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I have to confess that I feel a bit of a fraud writing this post. While I devoured pregnancy-related books throughout the nine months of carrying my son, I haven’t read a parenting book since I threw down Dr. Harvey Karp’s “Happiest Baby on the Block” at 3am when Harry wouldn’t respond to any of Dr. Karp’s tricks. About a year ago, I bought a few books on toddler discipline, only to have them collect dust on the bookshelf.
But then my friend Jill made the comment that she was so impressed that I read anything other than parenting books and I thought that nope, I was the one impressed with her that she did read parenting books. I think there is a lot of value in reading through the different approaches to parenting, but I think the key is to not follow the books to the letter, but rather take them as guidance to find what works for your own individual child. I admit that I could use some real help in the feeding area, so the Weelicious book is now on my Amazon Wish List.
Here are some of the best parenting books out there for toddlers, based on Amazon ratings and friend recommendations:
1. Babyproofing Your Marriage By Stacie Cockrell, Cathy O’Neill, AND Julia Stone
Feel like you’re keeping “score” with your partner? Worrying that the child destroyed the relationship? This is hands-down my favorite parenting book. It has almost nothing to do with interacting with your child, but rather how to interact with your partner about your child. It’s easy to focus on only the child’s behavior, but I think it is equally important to focus on the co-parenting to raise successful kids. Funny, not religious, & not JUST for married couples. It’s for anyone that co-parents.
2. Weelicious By Catherine McCord
Born from the popular food blog, Weelicious is full of delicious, simply recipes for the entire family that toddlers will enjoy! The perfect book for a mom that struggles to feed an entire family AND a picky toddler without losing her sanity or inflating her grocery bill.
3. Raising Your Spirited Child By Mary Sheedy Kurcinka
This is a favorite among my friends, both in real life and online. It is a great guide for parents who face a child that seems more willful, stubborn, and wild than his or her peers. This is a fantastic resource for those who feel that traditional methods don’t “speak” to their child and are looking for alternatives that will discipline without breaking the child’s innate personality.
4. 1-2-3 Magic By Thomas W. Phelan
Are you looking for an alternative to spanking? This book teaches the art of discipline without spanking or yelling by exploring the testing behaviors of toddlers and the reason behind them. It focuses on the 1-2-3 count to establish a baseline and expectation of behavior. This is a fantastic book for anyone struggling to discipline the tantrums and stubbornness of a toddler.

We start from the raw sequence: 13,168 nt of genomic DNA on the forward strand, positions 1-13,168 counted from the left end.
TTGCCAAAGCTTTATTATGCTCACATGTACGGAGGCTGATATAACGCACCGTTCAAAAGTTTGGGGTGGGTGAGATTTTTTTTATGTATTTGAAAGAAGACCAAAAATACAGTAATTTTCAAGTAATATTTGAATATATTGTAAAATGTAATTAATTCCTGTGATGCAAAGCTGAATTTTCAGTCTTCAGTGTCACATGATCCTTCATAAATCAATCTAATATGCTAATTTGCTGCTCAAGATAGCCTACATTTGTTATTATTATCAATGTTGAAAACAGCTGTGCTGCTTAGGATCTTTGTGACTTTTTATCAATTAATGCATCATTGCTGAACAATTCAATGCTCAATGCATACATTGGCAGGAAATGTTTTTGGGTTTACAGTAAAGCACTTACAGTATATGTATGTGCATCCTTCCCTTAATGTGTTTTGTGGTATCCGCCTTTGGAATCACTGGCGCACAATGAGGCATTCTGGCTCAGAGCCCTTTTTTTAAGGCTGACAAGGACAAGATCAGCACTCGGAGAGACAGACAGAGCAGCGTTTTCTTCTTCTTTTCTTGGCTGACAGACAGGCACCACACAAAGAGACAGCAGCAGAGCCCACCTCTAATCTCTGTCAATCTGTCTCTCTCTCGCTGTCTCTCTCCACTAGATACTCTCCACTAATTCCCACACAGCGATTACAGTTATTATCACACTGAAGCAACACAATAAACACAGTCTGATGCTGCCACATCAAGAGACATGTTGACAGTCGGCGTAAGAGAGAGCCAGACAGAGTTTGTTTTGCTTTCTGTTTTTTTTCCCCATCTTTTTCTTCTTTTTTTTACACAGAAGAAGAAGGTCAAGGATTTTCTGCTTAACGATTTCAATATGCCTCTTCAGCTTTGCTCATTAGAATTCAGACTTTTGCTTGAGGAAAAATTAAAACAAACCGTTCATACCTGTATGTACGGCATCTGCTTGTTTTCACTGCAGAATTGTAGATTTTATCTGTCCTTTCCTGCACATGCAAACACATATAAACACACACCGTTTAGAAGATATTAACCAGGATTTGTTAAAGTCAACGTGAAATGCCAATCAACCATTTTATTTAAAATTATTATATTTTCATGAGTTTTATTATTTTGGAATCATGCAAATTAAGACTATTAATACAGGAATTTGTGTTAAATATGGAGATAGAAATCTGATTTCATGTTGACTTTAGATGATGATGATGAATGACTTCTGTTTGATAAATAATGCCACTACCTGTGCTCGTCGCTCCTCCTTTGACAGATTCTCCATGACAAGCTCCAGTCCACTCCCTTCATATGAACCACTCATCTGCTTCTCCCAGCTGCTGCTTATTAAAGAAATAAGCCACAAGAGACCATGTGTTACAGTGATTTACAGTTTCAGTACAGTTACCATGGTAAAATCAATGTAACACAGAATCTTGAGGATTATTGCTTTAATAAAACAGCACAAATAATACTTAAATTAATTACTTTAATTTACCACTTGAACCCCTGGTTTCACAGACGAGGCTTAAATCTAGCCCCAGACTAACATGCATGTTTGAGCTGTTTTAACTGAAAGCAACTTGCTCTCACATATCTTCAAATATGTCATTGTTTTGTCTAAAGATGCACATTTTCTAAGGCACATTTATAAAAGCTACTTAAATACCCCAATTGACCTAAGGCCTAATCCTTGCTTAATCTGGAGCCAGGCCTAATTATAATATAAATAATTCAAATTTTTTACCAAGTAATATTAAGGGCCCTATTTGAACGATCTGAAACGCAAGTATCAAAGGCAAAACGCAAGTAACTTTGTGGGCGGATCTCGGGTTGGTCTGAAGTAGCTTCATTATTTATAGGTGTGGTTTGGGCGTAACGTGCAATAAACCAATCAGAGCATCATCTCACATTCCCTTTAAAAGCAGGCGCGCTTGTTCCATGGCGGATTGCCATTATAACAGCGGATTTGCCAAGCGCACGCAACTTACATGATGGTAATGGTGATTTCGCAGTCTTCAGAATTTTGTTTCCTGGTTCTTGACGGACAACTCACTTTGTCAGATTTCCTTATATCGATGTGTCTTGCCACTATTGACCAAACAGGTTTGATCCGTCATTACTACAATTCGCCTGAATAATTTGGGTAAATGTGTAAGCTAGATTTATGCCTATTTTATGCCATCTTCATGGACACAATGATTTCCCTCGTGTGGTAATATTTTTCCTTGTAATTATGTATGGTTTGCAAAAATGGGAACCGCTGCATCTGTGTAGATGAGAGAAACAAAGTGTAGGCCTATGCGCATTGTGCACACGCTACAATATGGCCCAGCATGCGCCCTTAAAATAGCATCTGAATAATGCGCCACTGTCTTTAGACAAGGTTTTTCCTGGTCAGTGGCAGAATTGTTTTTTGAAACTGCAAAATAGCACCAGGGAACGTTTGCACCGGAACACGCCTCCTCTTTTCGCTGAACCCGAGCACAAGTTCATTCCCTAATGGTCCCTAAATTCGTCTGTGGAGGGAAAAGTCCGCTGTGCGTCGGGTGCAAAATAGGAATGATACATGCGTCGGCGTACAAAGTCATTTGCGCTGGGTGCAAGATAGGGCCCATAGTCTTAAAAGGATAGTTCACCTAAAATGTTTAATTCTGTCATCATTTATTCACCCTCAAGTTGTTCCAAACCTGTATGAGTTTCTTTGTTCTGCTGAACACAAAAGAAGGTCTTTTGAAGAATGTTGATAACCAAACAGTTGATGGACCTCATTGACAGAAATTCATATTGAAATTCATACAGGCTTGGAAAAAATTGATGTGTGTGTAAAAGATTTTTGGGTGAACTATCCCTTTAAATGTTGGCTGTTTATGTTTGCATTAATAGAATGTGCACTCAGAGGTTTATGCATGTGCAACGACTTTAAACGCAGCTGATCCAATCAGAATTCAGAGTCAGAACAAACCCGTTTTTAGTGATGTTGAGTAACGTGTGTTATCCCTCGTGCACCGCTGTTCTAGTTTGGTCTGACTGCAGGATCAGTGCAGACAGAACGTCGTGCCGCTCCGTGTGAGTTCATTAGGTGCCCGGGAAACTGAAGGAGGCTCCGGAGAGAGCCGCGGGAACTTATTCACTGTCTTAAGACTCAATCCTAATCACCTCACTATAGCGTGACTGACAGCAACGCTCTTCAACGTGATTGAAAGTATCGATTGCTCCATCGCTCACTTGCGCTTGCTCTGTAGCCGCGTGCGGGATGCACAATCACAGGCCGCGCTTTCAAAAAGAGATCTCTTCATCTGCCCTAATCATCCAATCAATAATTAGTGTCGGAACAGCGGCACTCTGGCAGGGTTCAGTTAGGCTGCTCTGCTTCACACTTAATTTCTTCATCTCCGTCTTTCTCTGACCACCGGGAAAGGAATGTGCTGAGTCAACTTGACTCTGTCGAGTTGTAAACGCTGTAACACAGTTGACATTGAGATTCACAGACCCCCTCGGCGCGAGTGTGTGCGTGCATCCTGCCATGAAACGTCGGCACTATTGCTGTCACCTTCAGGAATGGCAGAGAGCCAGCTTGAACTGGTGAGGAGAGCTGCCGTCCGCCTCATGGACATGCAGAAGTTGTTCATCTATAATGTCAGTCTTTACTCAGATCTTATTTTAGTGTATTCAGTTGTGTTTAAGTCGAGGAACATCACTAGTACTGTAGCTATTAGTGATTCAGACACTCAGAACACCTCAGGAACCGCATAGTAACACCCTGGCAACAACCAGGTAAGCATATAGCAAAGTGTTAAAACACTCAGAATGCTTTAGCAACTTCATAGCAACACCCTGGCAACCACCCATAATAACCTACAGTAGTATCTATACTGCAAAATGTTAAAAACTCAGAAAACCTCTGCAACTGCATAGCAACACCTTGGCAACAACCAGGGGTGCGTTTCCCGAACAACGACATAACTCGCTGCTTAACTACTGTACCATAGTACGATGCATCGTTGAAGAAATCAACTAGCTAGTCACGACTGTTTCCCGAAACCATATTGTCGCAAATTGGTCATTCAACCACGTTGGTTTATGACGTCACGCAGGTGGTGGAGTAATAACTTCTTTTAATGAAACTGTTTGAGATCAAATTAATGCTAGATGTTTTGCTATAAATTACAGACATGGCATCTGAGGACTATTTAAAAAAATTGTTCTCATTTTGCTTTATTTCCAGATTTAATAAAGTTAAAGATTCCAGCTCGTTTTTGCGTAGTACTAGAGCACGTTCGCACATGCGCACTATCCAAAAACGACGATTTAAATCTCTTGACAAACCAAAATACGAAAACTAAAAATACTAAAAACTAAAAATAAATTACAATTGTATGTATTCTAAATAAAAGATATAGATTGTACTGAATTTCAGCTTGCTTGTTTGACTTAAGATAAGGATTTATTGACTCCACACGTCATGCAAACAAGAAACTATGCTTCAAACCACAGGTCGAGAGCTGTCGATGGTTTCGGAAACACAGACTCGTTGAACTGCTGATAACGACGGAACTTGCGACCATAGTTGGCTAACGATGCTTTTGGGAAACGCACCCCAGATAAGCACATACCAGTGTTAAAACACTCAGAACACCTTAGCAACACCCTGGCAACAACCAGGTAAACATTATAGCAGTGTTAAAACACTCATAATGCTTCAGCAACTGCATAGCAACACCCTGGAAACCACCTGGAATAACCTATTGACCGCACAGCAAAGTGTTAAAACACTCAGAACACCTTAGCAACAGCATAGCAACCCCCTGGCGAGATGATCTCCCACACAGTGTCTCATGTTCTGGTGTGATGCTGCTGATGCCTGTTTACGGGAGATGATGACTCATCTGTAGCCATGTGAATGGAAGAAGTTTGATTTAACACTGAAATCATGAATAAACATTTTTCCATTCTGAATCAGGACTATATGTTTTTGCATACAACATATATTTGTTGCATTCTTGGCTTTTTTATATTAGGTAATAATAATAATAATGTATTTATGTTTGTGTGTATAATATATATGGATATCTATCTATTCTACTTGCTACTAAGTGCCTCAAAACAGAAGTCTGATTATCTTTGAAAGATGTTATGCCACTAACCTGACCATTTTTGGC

5. Positive Discipline: The First Three Years By Jane Nelson, Cheryl Erwin, and Roslyn Ann Duffy
Positive Discipline is a series that has separate books for preschoolers, adolescents, etc. It addresses appropriate expectations and discipline for what the child is developmentally capable of at the time. It also addresses appropriate discipline, like “Should I spank?” and “How do I communicate with a toddler that does not speak?”
6. The No-Cry Sleep Solution For Toddlers and Preschoolers By Elizabeth Parsley
You only thought your sleep training problems were over! Now it’s time to get a willful and energetic toddler in the bed, completely with tantrums. This book is geared to solving sleep problems for toddlers and preschoolers by addressing naps, nighttime feedings, family beds, and routines.
7. Diaper-Free Before 3 By Jill M. Lekovic, M.D.
Looking for potty training advice? Here is a book that helps breakdown when to start training along with the best methods as a guide to early potty training. Because really, who wants to keep buying diapers?
8. The Happiest Toddler on the Block By Harvey Karp, M.D.
Oh, Dr. Karp. Yes, the same Dr. Karp that had you repeating the Five S’s through your baby’s first few months now introduces “Toddler-ese,” a way to communicate through body language and tone of voice with your toddler. He breaks down the communication through six-month age increments.
9. Shut Up About Your Perfect Kid By Gina Gallagher & Patricia Konjoian
While the authors are not experts in parenting children with special needs and encourage you to seek additional expertise, they share the frustration and sadness and joy that comes along with parenting a more difficult child. Hilarious, frank, and full of advice on how to navigate the world of parenting special children. A recommendation for any parent that faces an autism diagnosis, SPD, or severe delay.More On